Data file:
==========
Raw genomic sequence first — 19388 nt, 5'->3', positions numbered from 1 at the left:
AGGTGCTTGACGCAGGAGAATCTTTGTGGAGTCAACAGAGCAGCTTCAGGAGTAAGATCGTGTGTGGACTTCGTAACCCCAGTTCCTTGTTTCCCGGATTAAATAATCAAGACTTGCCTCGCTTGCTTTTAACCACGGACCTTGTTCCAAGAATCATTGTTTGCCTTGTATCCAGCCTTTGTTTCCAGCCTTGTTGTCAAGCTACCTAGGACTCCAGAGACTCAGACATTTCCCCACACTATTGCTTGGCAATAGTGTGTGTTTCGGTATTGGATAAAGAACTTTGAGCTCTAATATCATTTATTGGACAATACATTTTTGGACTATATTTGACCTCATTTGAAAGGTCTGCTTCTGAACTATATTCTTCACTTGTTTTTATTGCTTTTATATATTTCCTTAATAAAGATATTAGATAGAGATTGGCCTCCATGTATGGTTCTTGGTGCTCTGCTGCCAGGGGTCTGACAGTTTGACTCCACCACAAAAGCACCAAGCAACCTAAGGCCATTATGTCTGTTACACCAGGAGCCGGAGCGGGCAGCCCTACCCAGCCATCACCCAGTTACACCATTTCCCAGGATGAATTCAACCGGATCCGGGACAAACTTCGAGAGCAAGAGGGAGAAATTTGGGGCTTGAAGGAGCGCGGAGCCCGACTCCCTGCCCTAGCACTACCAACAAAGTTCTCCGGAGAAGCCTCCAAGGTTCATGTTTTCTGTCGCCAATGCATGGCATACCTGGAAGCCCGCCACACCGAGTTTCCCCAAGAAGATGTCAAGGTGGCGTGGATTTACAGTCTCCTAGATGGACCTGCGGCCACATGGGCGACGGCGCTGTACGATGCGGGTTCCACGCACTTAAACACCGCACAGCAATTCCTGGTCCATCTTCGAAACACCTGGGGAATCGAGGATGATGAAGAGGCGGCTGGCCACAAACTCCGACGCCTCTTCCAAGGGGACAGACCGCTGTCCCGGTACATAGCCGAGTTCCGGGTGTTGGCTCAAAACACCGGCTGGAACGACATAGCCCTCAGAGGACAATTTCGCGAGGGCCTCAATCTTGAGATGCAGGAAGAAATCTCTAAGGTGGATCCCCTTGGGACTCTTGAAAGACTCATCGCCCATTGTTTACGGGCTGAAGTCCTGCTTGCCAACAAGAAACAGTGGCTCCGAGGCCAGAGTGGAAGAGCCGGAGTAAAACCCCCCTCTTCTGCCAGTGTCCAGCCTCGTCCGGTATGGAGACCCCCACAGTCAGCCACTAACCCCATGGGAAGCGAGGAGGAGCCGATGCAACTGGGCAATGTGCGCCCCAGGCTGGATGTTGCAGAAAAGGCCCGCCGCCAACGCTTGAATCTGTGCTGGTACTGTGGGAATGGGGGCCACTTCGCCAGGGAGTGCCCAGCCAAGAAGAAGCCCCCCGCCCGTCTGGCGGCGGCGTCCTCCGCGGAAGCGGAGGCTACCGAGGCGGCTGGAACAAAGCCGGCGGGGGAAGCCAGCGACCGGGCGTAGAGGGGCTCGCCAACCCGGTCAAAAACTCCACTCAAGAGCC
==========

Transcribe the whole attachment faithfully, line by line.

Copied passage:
Raw genomic sequence first — 19388 nt, 5'->3', positions numbered from 1 at the left:
AGGTGCTTGACGCAGGAGAATCTTTGTGGAGTCAACAGAGCAGCTTCAGGAGTAAGATCGTGTGTGGACTTCGTAACCCCAGTTCCTTGTTTCCCGGATTAAATAATCAAGACTTGCCTCGCTTGCTTTTAACCACGGACCTTGTTCCAAGAATCATTGTTTGCCTTGTATCCAGCCTTTGTTTCCAGCCTTGTTGTCAAGCTACCTAGGACTCCAGAGACTCAGACATTTCCCCACACTATTGCTTGGCAATAGTGTGTGTTTCGGTATTGGATAAAGAACTTTGAGCTCTAATATCATTTATTGGACAATACATTTTTGGACTATATTTGACCTCATTTGAAAGGTCTGCTTCTGAACTATATTCTTCACTTGTTTTTATTGCTTTTATATATTTCCTTAATAAAGATATTAGATAGAGATTGGCCTCCATGTATGGTTCTTGGTGCTCTGCTGCCAGGGGTCTGACAGTTTGACTCCACCACAAAAGCACCAAGCAACCTAAGGCCATTATGTCTGTTACACCAGGAGCCGGAGCGGGCAGCCCTACCCAGCCATCACCCAGTTACACCATTTCCCAGGATGAATTCAACCGGATCCGGGACAAACTTCGAGAGCAAGAGGGAGAAATTTGGGGCTTGAAGGAGCGCGGAGCCCGACTCCCTGCCCTAGCACTACCAACAAAGTTCTCCGGAGAAGCCTCCAAGGTTCATGTTTTCTGTCGCCAATGCATGGCATACCTGGAAGCCCGCCACACCGAGTTTCCCCAAGAAGATGTCAAGGTGGCGTGGATTTACAGTCTCCTAGATGGACCTGCGGCCACATGGGCGACGGCGCTGTACGATGCGGGTTCCACGCACTTAAACACCGCACAGCAATTCCTGGTCCATCTTCGAAACACCTGGGGAATCGAGGATGATGAAGAGGCGGCTGGCCACAAACTCCGACGCCTCTTCCAAGGGGACAGACCGCTGTCCCGGTACATAGCCGAGTTCCGGGTGTTGGCTCAAAACACCGGCTGGAACGACATAGCCCTCAGAGGACAATTTCGCGAGGGCCTCAATCTTGAGATGCAGGAAGAAATCTCTAAGGTGGATCCCCTTGGGACTCTTGAAAGACTCATCGCCCATTGTTTACGGGCTGAAGTCCTGCTTGCCAACAAGAAACAGTGGCTCCGAGGCCAGAGTGGAAGAGCCGGAGTAAAACCCCCCTCTTCTGCCAGTGTCCAGCCTCGTCCGGTATGGAGACCCCCACAGTCAGCCACTAACCCCATGGGAAGCGAGGAGGAGCCGATGCAACTGGGCAATGTGCGCCCCAGGCTGGATGTTGCAGAAAAGGCCCGCCGCCAACGCTTGAATCTGTGCTGGTACTGTGGGAATGGGGGCCACTTCGCCAGGGAGTGCCCAGCCAAGAAGAAGCCCCCCGCCCGTCTGGCGGCGGCGTCCTCCGCGGAAGCGGAGGCTACCGAGGCGGCTGGAACAAAGCCGGCGGGGGAAGCCAGCGACCGGGCGTAGAGGGGCTCGCCAACCCGGTCAAAAACTCCACTCAAGAGCC